Once the ‘world’s most expensive whisky’, this 1920s blend was created by the owner of Edradour.
Royal Scot Profile
Blended Scotch Whisky
Royal Scot was designed for a particular purpose. The brand was created to supply rail transport hotels before and after the Second World War as an own-label Scotch for retail to rail passengers.
The contents of the tartan-clad bottles remains a mystery, although it could very well have contained malt whisky from Edradour distillery, owned by Royal Scot’s blender William Whiteley & Co.
The brand disappeared but has since reappeared as a blended Scotch produced by India’s ASKA Beverages.
Royal Scot History
The blender William Whiteley & Co., incorporated in 1922, ultimately possessed around 100 Scotch whisky brands, one of which was Royal Scot. The brand was licensed to Whiteley subsidiary George Dunlop & Co., which conducted contract bottling for London, Midland & Scottish Railways (LMS) that owned the Gleneagles Hotel in Perthshire.
LMS operated a class of steam locomotive with the same name and wanted to stock a brand of Scotch that would appeal to its passengers. Royal Scot whisky was supplied to LMS from the early 1930s until the creation of British Railways in 1948.
Sometime after that date the brand was repackaged and supplied to British Transport Hotels which operated the likes of Gleneagles and The North British and Caledonian hotels in Edinburgh and the Grand Central Hotel in Glasgow. The last bottlings of Royal Scot were produced in the late 1970s.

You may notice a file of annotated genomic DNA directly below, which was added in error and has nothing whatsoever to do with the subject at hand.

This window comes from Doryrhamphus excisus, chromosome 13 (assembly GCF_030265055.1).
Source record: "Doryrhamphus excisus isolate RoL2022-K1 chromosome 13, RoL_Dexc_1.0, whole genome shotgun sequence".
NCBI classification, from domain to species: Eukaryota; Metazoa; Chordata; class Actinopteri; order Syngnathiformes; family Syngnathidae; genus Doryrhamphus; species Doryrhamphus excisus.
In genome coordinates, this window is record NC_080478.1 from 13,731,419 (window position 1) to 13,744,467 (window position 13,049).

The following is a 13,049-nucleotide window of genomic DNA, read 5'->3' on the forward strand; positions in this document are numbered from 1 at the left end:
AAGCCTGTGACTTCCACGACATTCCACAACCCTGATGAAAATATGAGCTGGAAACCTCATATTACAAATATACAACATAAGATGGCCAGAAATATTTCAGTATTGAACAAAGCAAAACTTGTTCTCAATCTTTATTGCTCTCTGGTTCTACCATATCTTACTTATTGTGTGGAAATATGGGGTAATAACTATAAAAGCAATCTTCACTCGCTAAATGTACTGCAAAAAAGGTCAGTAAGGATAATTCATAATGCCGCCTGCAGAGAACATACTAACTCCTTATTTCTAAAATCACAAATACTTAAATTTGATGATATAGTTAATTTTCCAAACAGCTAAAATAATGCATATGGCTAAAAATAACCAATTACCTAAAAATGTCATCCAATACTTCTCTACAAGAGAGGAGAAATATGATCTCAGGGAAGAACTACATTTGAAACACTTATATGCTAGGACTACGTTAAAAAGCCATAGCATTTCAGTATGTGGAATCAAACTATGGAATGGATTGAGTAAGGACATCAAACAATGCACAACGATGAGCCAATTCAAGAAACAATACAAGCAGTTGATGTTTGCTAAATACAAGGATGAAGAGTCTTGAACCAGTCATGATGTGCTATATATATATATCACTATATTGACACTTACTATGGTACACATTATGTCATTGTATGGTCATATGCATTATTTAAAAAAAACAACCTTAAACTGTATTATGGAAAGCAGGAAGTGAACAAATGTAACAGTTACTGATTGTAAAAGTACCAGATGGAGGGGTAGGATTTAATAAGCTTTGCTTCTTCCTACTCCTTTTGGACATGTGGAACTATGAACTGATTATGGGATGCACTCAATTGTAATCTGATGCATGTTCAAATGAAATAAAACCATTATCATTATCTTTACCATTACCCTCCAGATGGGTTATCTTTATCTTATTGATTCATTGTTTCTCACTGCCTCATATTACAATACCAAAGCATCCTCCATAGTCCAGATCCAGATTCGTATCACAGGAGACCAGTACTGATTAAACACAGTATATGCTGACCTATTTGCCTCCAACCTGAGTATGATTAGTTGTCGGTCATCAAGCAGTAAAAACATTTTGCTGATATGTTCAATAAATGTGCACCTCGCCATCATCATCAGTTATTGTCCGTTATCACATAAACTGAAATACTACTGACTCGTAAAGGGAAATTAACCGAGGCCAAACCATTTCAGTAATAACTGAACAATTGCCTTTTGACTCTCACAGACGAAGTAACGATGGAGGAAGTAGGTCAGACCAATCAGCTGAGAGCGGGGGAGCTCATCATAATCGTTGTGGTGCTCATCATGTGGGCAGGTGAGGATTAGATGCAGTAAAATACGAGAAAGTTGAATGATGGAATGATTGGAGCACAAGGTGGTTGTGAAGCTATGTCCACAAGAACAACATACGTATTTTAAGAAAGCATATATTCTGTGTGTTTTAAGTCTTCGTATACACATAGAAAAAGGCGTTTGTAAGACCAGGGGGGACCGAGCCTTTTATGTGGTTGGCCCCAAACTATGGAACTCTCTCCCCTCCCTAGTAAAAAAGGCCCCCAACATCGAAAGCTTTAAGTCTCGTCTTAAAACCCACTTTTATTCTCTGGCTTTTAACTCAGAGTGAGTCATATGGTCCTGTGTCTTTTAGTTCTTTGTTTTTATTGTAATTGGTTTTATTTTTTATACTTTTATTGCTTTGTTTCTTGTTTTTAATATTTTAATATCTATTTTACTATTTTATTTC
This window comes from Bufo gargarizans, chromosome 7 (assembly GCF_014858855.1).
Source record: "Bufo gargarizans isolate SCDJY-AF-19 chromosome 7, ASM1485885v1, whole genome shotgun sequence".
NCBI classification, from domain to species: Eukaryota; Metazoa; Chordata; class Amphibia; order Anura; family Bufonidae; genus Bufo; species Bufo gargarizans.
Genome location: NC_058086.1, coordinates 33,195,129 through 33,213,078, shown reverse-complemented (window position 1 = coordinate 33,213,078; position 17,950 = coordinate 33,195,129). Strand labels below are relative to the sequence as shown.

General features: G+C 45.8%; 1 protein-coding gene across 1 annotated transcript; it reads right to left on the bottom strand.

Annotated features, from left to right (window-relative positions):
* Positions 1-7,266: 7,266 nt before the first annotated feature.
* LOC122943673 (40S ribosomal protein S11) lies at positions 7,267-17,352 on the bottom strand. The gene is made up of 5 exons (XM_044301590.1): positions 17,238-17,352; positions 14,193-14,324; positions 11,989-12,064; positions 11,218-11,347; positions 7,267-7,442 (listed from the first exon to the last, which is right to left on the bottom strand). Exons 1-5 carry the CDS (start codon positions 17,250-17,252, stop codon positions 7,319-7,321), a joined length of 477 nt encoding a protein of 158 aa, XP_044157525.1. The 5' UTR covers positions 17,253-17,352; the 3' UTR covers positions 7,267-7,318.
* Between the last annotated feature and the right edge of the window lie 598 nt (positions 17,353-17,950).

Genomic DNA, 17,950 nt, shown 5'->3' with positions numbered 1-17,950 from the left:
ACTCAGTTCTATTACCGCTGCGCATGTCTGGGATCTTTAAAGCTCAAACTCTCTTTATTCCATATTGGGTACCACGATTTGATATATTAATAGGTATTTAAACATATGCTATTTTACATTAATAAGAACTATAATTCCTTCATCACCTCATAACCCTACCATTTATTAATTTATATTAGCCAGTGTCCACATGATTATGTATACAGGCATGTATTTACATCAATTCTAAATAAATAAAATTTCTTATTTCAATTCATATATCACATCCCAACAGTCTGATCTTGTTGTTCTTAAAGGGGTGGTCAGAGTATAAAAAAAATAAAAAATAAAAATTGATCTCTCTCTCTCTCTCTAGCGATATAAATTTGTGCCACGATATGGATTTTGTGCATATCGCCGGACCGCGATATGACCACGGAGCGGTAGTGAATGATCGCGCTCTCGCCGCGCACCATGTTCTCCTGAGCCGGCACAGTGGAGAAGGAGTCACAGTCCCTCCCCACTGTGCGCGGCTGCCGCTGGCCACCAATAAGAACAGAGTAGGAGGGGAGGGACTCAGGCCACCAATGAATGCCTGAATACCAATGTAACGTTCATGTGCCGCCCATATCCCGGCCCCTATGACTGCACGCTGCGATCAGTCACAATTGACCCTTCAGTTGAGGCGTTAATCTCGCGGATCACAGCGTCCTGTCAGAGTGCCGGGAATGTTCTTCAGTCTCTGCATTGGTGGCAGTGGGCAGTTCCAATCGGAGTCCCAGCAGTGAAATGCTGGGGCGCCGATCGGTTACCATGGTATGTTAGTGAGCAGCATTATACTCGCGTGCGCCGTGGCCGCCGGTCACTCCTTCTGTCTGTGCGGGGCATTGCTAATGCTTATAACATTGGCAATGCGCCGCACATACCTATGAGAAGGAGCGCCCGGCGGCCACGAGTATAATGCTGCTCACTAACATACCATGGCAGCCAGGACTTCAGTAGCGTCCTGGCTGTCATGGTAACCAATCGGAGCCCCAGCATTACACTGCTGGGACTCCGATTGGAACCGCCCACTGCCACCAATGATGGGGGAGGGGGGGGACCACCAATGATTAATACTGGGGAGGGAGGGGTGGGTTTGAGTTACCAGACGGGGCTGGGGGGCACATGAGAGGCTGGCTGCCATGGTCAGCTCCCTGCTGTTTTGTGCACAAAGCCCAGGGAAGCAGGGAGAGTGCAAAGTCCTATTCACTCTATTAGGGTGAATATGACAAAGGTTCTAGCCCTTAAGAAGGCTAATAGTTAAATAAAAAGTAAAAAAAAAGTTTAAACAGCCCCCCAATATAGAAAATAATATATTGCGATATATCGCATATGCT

William Whiteley & Co was brought into the ownership of S Campbell & Sons, a subsidiary of French drinks group Pernod Ricard, in 1982.
In 2014 the Royal Scot brand re-emerged, this time as a blended Scotch whisky produced by Indian beverage importer ASKA Beverages Pty Ltd.
- 1922 William Whiteley & Co. is established and develops a large number of whisky brands
- 1930s Royal Scot is supplied under contract to London, Midland & Scottish Railways
- 1948 LMS becomes part of British Railways
- 1960-70s Royal Scot is supplied to British Transport Hotels
- 1984 Royal Scot is withdrawn as British Transport Hotels is privatised
- 2014 ASKA beverages of India introduce a Scotch whisky with the Royal Scot brand name
Distillery & brand
Pretty farm distillery in Perthshire.
While its name references a long-forgotten ailment, Monkey Shoulder is a thoroughly modern whisky.
First produced in Victorian Inverness, this blended Scotch has established a following Stateside.